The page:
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Tectonic evolution of Palaeozoic terranes in West Junggar, Xinjiang, NW China

By
Solomon Buckman
Solomon Buckman
1
School of Geoscience, Minerals and Civil Engineering, University of South Australia
,
Mawson Lakes Campus, Mawson Lakes, South Australia 5095, Australia
solomon.buckman@unisa.edu.au
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Jonathan C. Aitchison
Jonathan C. Aitchison
2
Department of Earth Sciences, University of Hong Kong
,
Pokfulam Road, Hong Kong SAR, China
jona@hku.hk
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Published:
January 01, 2004

Abstract

Nine separate Cambrian to Carboniferous terranes are recognized in West Junggar, northwest China. They were amalgamated as part of the Central Asian Orogenic Belt which records accretion of continental, island-arc and oceanic terranes to Archaean-Proterozoic continental nuclei. Tangbale, Kekesayi, Ebinur and Mayila terranes (CambriaN–Silurian) evolved in intra-oceanic settings and docked, along a series of north-dipping subduction zones, on to the Laba terrane to their south. This southern continent was contiguous with lithosphere of the Kulumudi Ocean to the north. Devonian subduction on the northern edge of this ocean resulted in formation of a continental arc (Toli terrane) and accretionary complex (Kulumudi terrane). The Karamay terrane formed as an accretionary complex during the Carboniferous. The ophiolitic Sartuohai terrane was emplaced as mélange between Kulumudi and Karamay terranes during the Late Carboniferous. Subduction migrated southward, continuing beneath these terranes, resulting in the intrusion of I-type granites into the Toli, Kulumudi, Sartuohai and Karamay terranes. These granites are closely associated with epithermal and porphyry-style gold mineralization. Composite terranes either side of the Kulumudi Ocean collided in the Late Carboniferous, marking the final consolidation of Central Asia. Collision was accompanied by anorogenic granite and diabase dyke intrusion, followed by widespread latest Carboniferous to Permian extension, and subsequently the formation of the Junggar Basin. West Junggar has been further disrupted by Cenozoic strike-slip faulting along Junggar and Dalabute faults.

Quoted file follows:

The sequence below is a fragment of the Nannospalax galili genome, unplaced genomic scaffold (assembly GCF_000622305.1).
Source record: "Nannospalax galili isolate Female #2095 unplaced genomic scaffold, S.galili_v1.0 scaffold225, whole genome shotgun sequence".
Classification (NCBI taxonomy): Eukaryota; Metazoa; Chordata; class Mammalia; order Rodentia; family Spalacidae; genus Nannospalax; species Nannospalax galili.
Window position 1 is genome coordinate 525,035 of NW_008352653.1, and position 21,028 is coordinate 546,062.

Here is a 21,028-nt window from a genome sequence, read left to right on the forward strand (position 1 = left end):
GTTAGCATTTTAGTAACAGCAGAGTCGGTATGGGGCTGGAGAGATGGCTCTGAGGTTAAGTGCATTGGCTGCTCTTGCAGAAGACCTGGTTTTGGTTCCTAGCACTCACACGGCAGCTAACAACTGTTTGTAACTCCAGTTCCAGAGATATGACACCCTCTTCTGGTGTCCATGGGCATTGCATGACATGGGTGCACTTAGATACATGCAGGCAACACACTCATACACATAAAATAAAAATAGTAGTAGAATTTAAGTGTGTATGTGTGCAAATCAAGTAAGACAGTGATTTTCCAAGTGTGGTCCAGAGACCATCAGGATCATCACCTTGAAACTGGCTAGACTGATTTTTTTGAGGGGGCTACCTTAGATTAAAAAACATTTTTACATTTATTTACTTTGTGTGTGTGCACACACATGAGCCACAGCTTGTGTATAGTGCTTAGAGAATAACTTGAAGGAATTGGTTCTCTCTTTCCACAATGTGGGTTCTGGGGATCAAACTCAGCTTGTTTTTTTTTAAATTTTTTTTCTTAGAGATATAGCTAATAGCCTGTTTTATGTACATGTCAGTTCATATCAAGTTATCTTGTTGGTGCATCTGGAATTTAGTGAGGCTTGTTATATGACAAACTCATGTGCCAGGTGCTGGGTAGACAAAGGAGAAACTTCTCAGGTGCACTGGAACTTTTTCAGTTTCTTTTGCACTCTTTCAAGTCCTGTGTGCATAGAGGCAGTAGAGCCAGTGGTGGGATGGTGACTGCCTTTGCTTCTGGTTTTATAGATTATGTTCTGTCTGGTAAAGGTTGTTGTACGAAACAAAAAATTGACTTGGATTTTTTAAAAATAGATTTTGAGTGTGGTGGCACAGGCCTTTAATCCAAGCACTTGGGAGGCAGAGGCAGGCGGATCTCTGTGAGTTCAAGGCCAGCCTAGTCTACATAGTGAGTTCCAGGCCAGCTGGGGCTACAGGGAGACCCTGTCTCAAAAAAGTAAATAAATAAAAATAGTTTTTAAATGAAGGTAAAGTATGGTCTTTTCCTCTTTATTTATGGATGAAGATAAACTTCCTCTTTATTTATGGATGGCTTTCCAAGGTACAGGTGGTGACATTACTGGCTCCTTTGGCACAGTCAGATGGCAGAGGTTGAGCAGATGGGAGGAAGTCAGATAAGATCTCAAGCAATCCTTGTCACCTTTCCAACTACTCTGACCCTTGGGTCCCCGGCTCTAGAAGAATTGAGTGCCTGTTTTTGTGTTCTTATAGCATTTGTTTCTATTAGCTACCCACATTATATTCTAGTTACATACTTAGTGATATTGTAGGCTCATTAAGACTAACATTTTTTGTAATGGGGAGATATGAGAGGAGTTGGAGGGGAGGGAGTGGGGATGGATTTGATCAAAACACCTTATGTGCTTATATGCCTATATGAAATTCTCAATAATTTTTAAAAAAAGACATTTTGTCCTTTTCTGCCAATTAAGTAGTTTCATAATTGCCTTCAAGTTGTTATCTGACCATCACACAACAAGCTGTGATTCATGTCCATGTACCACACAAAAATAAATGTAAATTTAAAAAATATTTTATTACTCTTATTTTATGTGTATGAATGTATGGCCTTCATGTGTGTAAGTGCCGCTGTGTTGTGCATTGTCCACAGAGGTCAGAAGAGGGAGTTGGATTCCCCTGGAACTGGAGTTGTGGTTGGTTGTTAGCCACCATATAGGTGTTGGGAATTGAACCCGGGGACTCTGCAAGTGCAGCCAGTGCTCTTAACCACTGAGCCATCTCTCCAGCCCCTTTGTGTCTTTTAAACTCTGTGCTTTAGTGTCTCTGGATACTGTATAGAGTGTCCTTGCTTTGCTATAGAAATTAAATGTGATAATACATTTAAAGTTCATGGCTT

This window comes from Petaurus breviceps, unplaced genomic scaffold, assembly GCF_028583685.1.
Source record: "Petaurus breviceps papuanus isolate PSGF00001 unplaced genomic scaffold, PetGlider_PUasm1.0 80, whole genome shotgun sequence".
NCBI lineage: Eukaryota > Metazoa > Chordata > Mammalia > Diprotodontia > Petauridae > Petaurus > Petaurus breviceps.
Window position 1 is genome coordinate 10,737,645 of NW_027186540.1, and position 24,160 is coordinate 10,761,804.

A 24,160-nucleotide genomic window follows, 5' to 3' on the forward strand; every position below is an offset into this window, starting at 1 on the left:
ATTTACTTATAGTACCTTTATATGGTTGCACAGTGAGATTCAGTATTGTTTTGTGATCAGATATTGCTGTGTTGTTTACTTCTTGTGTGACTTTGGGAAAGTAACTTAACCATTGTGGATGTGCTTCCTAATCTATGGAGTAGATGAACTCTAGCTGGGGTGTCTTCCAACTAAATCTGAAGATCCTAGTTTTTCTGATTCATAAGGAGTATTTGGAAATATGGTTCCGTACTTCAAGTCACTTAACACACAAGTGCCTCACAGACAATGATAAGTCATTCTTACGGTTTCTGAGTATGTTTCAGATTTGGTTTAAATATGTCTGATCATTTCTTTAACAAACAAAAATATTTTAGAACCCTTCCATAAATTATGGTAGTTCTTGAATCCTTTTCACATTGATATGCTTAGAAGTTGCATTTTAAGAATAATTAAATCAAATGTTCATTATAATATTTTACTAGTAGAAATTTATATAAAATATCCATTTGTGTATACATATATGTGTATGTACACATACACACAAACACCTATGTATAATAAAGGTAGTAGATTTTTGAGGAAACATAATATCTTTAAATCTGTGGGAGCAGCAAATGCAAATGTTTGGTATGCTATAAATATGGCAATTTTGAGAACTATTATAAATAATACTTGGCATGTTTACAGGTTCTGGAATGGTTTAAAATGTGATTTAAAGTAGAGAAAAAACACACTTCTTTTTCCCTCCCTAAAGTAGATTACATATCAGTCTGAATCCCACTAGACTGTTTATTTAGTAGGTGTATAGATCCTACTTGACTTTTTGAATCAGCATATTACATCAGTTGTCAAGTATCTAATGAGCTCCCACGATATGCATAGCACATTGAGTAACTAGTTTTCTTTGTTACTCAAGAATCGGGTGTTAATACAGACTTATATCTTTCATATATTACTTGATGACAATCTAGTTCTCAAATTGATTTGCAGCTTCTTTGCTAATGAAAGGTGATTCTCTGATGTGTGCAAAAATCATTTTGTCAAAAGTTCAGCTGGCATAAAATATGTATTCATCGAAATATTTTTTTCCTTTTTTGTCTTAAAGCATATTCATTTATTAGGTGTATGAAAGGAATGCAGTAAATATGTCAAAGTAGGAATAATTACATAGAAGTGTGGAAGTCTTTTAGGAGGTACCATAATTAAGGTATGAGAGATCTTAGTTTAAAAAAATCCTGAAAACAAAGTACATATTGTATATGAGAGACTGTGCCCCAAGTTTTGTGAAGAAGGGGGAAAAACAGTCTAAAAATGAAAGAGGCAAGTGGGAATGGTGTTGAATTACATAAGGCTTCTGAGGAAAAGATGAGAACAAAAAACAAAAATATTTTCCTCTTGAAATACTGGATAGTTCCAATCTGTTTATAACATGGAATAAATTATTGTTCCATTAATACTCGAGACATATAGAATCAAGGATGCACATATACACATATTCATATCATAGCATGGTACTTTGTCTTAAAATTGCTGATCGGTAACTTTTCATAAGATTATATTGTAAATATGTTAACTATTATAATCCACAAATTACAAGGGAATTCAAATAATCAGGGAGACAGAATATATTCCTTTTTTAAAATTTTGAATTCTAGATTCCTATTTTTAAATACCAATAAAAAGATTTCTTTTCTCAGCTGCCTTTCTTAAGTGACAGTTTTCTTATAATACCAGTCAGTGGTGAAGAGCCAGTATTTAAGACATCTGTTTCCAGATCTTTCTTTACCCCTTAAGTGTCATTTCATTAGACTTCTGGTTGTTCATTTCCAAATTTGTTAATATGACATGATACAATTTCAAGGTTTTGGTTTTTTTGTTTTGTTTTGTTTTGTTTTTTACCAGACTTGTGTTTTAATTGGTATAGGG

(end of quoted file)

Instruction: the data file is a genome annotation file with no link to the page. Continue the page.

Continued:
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Geological Society, London, Special Publications

Aspects of the Tectonic Evolution of China

J. Malpas
J. Malpas
The University of Hong Kong, Hong Kong
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C. J. N. Fletcher
C. J. N. Fletcher
The University of Hong Kong, Hong Kong
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J. R. Ali
J. R. Ali
The University of Hong Kong, Hong Kong
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J. C. Aitchison
J. C. Aitchison
The University of Hong Kong, Hong Kong
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Geological Society of London
Volume
226
ISBN electronic:
9781862394742
Publication date:
January 01, 2004

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